- 03 December 1998
- 13 February 2007
The VBS.Enel.3787 virus is a Visual Basic (VB) script virus that can infect .html files.
Note: Virus definitions dated prior to February 12, 2004 detect this threat as HTML.Enel.3787.
VBS.Enel.3787 requires Internet Explorer 4.0 or later. The virus targets any file with a .htm, .html, or .htt extension that is in any of the following folders:
- C:\MyDocu~1 (usually My Documents)
This virus can infect your computer when you access a Web page. However, using default Internet Explorer security settings, you must first approve a security alert. If run, the virus first disables the Internet Zone security settings by changing the following registry keys:
in both HKEY_LOCAL_MACHINE and HKEY_CURRENT_USER.
Default security settings will not run the code that changes these registry keys. However, using an Internet Explorer buffer overflow exploit, the code is assumed to be on the local computer, thus giving you the option to run the malicious code when you are presented with the security alert. Approving this security alert then turns off future ActiveX object warnings and allows the virus to run malicious VB script contained in remote Web pages. This can result in the infection of local .html files.
The virus does the following:
- Checks to see whether the files have already been infected before attempting to infect.
- If the files have not yet been infected, the virus will make a temporary copy of the host file.
- Then, it overwrites the host file with viral code.
- After overwriting the host file, the virus appends the original host data from the temporary file. This successfully prepends the viral code.
- Then, the temporary file is deleted.
The payload includes the status bar being changed to "HTML.Worm v0.2 /1nternal" and with a 1-in-15 chance, redirection to the virus author's Web site.
Symantec Security Response encourages all users and administrators to adhere to the following basic security "best practices":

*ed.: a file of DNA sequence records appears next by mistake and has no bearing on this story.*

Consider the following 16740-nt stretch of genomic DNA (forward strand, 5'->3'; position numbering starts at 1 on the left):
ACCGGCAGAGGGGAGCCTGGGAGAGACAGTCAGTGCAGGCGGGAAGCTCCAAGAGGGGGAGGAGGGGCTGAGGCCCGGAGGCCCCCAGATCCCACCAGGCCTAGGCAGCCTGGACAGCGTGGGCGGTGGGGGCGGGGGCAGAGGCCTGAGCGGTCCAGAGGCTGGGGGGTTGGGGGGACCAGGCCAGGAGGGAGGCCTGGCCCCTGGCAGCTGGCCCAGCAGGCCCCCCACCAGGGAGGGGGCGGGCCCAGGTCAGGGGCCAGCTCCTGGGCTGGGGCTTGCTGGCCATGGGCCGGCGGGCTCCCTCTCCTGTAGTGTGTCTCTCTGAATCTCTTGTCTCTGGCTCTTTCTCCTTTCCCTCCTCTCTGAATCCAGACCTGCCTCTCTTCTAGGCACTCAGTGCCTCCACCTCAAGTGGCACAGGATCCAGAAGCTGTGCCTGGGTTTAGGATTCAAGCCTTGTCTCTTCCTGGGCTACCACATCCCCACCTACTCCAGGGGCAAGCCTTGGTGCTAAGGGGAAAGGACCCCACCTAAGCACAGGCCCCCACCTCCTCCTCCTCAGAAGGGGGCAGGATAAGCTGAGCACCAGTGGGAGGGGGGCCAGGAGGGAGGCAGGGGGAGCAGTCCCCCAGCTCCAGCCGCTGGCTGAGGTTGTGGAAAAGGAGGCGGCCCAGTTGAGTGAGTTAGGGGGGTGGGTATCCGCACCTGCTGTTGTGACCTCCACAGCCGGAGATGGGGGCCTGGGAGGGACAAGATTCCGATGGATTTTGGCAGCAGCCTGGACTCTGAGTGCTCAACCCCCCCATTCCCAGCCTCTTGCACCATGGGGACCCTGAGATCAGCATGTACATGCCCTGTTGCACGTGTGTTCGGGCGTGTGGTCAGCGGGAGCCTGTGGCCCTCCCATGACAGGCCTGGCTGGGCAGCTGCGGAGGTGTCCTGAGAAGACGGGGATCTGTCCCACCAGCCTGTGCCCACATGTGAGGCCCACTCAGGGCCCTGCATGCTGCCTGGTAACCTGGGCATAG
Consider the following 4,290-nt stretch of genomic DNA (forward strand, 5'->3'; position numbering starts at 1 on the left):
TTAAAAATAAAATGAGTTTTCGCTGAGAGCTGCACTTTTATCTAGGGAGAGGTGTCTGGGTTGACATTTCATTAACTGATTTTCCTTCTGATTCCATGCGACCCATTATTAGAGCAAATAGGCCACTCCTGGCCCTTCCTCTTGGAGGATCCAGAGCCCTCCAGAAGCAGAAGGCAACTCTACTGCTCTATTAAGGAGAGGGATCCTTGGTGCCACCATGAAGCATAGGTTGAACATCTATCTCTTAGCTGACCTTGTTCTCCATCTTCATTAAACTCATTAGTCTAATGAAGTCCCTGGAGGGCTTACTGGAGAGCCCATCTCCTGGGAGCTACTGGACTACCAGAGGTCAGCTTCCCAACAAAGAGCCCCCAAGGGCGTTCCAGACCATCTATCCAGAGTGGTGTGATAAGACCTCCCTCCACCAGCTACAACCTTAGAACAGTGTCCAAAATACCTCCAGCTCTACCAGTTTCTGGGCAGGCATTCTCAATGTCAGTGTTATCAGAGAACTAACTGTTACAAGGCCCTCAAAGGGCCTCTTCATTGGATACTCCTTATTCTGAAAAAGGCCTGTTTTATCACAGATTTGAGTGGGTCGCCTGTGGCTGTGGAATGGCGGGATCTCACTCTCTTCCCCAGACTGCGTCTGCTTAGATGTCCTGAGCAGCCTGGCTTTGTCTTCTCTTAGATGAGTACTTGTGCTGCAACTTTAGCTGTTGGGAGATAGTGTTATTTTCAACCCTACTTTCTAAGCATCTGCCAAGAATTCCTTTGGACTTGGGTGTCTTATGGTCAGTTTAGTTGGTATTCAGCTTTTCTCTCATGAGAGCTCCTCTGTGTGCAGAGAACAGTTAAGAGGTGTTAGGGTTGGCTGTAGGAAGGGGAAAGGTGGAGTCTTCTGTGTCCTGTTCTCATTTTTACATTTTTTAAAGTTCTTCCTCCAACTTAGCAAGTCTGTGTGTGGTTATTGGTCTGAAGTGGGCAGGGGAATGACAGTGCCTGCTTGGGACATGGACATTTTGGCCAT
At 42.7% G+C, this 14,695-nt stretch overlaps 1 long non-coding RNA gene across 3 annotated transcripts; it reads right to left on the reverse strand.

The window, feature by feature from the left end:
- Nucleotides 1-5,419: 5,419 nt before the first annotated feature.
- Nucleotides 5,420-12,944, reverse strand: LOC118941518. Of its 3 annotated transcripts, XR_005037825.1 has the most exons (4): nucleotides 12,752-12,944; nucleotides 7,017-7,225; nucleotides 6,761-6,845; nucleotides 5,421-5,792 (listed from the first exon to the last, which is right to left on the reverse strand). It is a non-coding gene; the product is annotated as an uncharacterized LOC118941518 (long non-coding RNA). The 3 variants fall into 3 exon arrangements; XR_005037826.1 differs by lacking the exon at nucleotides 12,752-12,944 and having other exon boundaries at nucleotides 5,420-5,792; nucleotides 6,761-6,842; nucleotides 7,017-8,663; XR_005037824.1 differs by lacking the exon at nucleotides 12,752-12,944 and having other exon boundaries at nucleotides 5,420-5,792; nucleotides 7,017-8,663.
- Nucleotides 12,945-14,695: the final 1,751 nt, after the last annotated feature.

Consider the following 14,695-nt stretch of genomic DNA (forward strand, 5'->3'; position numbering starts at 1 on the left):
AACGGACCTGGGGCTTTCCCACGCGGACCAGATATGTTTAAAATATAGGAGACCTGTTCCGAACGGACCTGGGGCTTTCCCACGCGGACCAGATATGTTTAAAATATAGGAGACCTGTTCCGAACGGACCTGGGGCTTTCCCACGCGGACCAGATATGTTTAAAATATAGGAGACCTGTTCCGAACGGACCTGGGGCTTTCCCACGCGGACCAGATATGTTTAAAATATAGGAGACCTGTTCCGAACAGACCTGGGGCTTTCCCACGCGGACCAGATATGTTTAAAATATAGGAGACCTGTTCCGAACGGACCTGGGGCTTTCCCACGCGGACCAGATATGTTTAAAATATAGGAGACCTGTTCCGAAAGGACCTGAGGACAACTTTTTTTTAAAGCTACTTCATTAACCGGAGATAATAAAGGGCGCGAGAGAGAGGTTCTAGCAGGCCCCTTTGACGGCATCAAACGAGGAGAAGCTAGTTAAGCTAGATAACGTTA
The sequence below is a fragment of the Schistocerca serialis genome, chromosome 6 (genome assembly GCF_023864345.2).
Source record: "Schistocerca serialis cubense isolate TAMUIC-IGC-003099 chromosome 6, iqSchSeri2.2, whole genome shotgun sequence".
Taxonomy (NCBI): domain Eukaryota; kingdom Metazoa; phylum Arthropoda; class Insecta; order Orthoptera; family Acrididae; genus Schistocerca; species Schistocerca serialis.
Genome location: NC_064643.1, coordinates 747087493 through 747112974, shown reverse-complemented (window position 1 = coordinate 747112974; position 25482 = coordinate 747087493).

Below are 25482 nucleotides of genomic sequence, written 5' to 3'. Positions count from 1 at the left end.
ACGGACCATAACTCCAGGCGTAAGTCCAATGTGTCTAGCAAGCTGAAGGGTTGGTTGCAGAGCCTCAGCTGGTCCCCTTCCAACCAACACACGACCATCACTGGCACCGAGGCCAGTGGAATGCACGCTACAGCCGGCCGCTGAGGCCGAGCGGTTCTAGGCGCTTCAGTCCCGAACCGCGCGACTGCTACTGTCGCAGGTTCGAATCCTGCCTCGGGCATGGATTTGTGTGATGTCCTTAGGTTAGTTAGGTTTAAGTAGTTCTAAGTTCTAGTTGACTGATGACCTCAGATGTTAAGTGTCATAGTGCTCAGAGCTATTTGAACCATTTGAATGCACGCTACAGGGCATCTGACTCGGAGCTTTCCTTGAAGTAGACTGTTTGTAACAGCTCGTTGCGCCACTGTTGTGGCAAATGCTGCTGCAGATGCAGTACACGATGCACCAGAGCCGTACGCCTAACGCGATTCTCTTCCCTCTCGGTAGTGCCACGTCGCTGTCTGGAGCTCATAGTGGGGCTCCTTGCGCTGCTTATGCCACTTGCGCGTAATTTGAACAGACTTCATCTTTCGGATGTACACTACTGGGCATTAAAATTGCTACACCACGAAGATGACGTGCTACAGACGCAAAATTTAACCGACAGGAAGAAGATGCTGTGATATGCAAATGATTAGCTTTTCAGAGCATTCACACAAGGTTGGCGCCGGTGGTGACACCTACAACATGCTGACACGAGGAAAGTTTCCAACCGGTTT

- Use a firewall to block all incoming connections from the Internet to services that should not be publicly available. By default, you should deny all incoming connections and only allow services you explicitly want to offer to the outside world.
- Enforce a password policy. Complex passwords make it difficult to crack password files on compromised computers. This helps to prevent or limit damage when a computer is compromised.
- Ensure that programs and users of the computer use the lowest level of privileges necessary to complete a task. When prompted for a root or UAC password, ensure that the program asking for administration-level access is a legitimate application.
- Disable AutoPlay to prevent the automatic launching of executable files on network and removable drives, and disconnect the drives when not required. If write access is not required, enable read-only mode if the option is available.
- Turn off file sharing if not needed. If file sharing is required, use ACLs and password protection to limit access. Disable anonymous access to shared folders. Grant access only to user accounts with strong passwords to folders that must be shared.
- Turn off and remove unnecessary services. By default, many operating systems install auxiliary services that are not critical. These services are avenues of attack. If they are removed, threats have less avenues of attack.
- If a threat exploits one or more network services, disable, or block access to, those services until a patch is applied.
- Always keep your patch levels up-to-date, especially on computers that host public services and are accessible through the firewall, such as HTTP, FTP, mail, and DNS services.
- Configure your email server to block or remove email that contains file attachments that are commonly used to spread threats, such as .vbs, .bat, .exe, .pif and .scr files.
- Isolate compromised computers quickly to prevent threats from spreading further. Perform a forensic analysis and restore the computers using trusted media.
- Train employees not to open attachments unless they are expecting them. Also, do not execute software that is downloaded from the Internet unless it has been scanned for viruses. Simply visiting a compromised Web site can cause infection if certain browser vulnerabilities are not patched.
- If Bluetooth is not required for mobile devices, it should be turned off. If you require its use, ensure that the device's visibility is set to "Hidden" so that it cannot be scanned by other Bluetooth devices. If device pairing must be used, ensure that all devices are set to "Unauthorized", requiring authorization for each connection request. Do not accept applications that are unsigned or sent from unknown sources.
- For further information on the terms used in this document, please refer to the Security Response glossary.
Run LiveUpdate to make sure that you have the most recent virus definitions.
- Start Norton AntiVirus and then run a full system scan. Be sure that Norton AntiVirus is configured to scan all the files.
- Delete all the files detected as VBS.Enel.3787.
- The deleted files must be restored from backup copies.
- Restore your Internet security settings by running Internet Explorer.